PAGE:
Friday, May 9, 2014

Go! National Theatre Live Screenings at L.A. Theatre Works by M.R. Hunter

Whether you're a theater lover or not, National Theatre in London reliably mounts the best productions in the world bar none. Unless you're flitting across the pond a few times a year, the chances of witnessing these outstanding, ground-breaking shows are slim. The NT productions are the kind of quality we can learn and be inspired from as artists regardless of our discipline. Unfortunately, some folks are reticent about attending a "screening." Theater purists for a lack of better word, reject the idea that a screening can be just as good as watching something live. Let me assure anyone with these misgivings of their error. It is as good and the cinematic quality put into these screenings allows even further appreciation, not less of both art forms (theater and film). These stagings will NOT be touring in the U.S. so there isn't much in the way of opportunity to see these shows unless you go to the screening (which is limited in its run and venues across the country).

As a theater critic, I prefer live shows. I also love mastery, clarity, superb performances and seeing something that will stay with me forever. The National Theatre Live is not the equivalent of going to the movies. It is a chance to experience the magic of theater without the need for a passport. I am dismayed at those who claim to love theater not taking advantage of the NT Live screenings. These productions are not available in any other way once the run is over. They are not released on DVD (I think NT is dead wrong on this but hey...that's their deal). It's the screenings or nothing. I've seen some wonderful shows in LA so nothing against us, but none of it comes close to National Theatre stagings either. I am a better critic, artist and person for having skipped a local matinee to watch NT Live. L.A. Theatre Works at UCLA and other venues like the Downtown Independent are giving us the rare opportunity to see life-changing theater at a fraction of the cost. It is imperative that we make an effort to support these screenings and marvel at the pristine excellence so that we as artists may rise to this standard.

I attended the screening of National Theatre's "Othello" at L.A. Theatre Works this past Sunday at the James Bridges Theater. This production is how the Bard must have envisioned it when he wrote it over 400 years ago. It's hard to imagine anyone ever coming close to it let alone surpass its brilliance in every conceivable way. This is the "Othello" to leave all other Othellos behind. Why? "Othello" is a tricky play that in lesser hands does not fully explore and integrate on every line writ the psychological pathos of human frailty when love, loyalty and power is at stake. Director Nicholas Hytner is a genius and our current great shepherd of Shakespeare's work in terms of accessibility and dissemination. A thousand hours spent on Shakespeare can be condensed in seeing a single Hytner helmed production and any person on this planet intimidated by the Bard can suddenly have a transcendent understanding of the text by his intuitive handling of the work.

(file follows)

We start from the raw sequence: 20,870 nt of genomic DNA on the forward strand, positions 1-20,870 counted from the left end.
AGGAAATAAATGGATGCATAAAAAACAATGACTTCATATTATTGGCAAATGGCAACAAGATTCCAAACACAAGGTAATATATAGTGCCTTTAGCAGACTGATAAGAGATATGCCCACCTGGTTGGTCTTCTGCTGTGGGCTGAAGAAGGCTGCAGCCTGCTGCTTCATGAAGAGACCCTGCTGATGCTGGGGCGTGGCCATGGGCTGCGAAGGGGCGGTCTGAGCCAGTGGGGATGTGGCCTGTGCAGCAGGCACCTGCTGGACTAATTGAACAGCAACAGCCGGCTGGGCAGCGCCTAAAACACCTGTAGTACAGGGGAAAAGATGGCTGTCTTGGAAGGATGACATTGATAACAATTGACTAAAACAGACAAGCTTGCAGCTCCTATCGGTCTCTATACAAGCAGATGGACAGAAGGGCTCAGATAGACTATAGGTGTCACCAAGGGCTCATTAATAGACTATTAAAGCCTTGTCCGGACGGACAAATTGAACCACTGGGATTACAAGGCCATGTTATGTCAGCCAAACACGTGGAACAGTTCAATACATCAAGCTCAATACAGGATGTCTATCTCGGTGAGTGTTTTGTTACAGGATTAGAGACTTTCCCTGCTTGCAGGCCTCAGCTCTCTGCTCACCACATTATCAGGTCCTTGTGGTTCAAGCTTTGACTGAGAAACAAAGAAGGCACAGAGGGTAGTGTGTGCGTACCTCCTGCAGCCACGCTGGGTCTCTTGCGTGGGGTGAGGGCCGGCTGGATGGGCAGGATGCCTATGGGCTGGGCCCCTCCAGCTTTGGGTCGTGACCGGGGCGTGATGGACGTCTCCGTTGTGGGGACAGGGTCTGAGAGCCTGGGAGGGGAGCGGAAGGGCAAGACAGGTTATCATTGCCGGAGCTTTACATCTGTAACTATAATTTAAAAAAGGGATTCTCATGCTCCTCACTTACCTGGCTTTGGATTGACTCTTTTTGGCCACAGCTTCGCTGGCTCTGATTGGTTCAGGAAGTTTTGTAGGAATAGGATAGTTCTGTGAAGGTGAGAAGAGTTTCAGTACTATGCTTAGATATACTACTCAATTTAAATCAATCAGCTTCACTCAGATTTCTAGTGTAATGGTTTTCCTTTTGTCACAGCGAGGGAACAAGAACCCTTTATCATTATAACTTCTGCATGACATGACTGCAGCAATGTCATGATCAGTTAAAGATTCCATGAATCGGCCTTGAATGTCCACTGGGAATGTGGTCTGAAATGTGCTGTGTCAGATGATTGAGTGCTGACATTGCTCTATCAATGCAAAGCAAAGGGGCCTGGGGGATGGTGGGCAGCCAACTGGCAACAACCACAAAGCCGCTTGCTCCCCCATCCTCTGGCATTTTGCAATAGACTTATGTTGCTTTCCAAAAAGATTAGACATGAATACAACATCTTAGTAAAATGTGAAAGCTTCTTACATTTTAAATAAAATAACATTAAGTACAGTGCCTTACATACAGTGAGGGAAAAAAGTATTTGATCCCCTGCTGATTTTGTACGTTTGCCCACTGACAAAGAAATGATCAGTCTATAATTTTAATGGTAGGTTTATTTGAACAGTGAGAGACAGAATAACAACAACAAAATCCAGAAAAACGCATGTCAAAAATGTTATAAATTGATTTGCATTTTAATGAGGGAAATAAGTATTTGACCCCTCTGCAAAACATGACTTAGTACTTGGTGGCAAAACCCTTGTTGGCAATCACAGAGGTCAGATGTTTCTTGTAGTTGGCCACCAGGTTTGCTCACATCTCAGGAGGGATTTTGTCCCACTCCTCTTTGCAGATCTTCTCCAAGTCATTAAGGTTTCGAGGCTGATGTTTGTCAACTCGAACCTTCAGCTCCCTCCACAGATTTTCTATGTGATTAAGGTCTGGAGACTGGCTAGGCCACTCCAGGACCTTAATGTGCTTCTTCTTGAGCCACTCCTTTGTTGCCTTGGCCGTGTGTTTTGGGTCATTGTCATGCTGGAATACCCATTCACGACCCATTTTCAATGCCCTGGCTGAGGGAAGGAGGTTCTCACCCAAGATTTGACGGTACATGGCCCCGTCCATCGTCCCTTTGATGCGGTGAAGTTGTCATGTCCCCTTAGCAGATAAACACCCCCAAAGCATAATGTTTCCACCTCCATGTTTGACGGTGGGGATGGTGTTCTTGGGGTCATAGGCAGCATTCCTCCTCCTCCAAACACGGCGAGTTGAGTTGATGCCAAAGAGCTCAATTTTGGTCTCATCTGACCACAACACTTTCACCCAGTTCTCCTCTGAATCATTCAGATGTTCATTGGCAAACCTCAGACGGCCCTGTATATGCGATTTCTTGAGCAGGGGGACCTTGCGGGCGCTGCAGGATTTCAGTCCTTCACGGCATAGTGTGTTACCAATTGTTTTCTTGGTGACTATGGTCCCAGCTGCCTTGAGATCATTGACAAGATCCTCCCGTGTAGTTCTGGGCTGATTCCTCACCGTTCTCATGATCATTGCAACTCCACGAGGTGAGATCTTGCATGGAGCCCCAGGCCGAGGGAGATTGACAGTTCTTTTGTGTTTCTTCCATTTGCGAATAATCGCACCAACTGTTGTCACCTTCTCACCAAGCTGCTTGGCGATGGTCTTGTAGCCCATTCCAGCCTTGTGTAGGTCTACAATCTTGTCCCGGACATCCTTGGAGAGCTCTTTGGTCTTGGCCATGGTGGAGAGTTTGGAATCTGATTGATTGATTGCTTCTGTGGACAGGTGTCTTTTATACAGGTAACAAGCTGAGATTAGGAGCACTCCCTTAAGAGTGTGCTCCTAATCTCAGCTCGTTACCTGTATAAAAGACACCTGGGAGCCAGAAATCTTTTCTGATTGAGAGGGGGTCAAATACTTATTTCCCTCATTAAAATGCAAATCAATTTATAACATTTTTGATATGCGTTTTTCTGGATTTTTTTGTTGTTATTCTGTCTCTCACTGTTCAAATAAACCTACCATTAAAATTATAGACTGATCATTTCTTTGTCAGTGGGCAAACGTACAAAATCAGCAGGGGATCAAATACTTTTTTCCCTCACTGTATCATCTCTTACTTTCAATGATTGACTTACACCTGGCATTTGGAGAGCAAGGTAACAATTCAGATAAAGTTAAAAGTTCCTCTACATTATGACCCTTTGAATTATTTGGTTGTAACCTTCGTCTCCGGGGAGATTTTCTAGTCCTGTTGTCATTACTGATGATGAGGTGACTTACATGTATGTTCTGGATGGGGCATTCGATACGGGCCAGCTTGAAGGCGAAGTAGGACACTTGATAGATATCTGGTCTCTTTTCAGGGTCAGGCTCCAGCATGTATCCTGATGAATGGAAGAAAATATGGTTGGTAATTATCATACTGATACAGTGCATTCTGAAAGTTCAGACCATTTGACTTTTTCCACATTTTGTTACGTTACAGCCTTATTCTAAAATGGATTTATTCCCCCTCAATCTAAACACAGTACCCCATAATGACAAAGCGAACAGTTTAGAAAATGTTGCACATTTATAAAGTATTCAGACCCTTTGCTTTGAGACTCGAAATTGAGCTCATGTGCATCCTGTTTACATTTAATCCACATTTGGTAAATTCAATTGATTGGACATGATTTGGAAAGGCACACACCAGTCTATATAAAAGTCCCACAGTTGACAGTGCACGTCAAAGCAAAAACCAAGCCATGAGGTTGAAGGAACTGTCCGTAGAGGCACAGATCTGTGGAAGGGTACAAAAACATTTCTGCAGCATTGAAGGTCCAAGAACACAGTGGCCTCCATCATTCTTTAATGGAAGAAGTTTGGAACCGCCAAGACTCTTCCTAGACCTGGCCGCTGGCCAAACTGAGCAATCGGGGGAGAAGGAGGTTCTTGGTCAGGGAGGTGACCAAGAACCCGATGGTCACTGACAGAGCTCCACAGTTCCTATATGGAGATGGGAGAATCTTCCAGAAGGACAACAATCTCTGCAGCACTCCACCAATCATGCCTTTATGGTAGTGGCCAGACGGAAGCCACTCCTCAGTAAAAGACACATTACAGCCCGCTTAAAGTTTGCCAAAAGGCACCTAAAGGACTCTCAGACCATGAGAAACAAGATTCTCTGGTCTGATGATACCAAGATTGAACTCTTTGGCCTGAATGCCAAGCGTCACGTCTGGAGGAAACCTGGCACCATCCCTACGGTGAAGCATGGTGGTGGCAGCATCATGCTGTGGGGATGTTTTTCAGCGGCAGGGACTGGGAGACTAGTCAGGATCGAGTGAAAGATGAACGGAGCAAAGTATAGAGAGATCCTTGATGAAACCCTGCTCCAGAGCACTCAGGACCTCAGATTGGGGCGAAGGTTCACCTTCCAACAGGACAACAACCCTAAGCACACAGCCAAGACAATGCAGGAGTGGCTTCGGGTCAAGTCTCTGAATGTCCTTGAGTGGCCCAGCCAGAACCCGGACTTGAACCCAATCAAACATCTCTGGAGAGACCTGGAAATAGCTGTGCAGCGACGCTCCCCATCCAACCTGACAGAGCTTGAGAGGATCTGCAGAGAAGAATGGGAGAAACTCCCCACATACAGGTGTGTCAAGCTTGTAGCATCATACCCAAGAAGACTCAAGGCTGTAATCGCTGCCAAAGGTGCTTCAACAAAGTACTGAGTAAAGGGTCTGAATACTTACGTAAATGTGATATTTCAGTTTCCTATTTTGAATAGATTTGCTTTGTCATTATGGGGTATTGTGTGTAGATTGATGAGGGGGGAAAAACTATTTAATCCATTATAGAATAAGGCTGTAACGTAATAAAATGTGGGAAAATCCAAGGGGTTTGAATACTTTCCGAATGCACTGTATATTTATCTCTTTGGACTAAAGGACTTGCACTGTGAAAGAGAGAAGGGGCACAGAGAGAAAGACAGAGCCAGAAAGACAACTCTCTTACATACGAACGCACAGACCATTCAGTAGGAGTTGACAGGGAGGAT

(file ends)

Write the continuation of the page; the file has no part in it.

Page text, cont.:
The cast of "Othello" is perfection. Not one actor is miscast and everyone down to the smallest cameo infuses their role with realism, tension and grace. I am at a loss between Othello and Iago if I were to compare the two men, Adrian Lester and Rory Kinnear. They were both exceptional beyond juxtaposition. Lester's "Othello" is sublime and no actor before or after his rendering will come close to the wretched journey of this character. He loves with full abandon and prideful knowledge of love's preciousness and hates by the same Achilles Heel with passion, intelligence and arrogance. It is pure joy to watch Mr. Lester expand every line with such dynamism and authority. He's gorgeous, soulful and evokes sexuality at every turn. Rory Kinnear is a name to watch for as he is one of the most amazing actors on the planet. His Hamlet was excellent, no doubt, but his Iago is a career-changer and a high point for him as an actor. His evil, duplicitous and steely manipulations are mind-blowing. Kinnear pivots between the dastardly strategist and the phony flatterer so easily to take one's breath away. Like Lester's Othello, no one will ever surpass Kinnear's Iago. 

That I didn't see "Othello" live does not diminish the incredible performances, set design and clarity of the script in any way. I've seen the best "Othello" and if I have a complaint it is that National Theatre has ruined any subsequent future Othellos for me. I may not bother because once you see how it is supposed to be done unequivocally in the most pristine way, there's really no chance of being satisfied by a lesser version. I know Othello more deeply than any class, dramaturgist, reading or prior production has ever hoped to illuminate. You haven't seen "Othello" until you see National Theatre's glorious creation. If I am guilty, it is of loving this production too well. 

To find a screening near you and a list of what is playing please visit:
Watch the "Othello" TRAILER
Watch an interview with Lester and Kinnear

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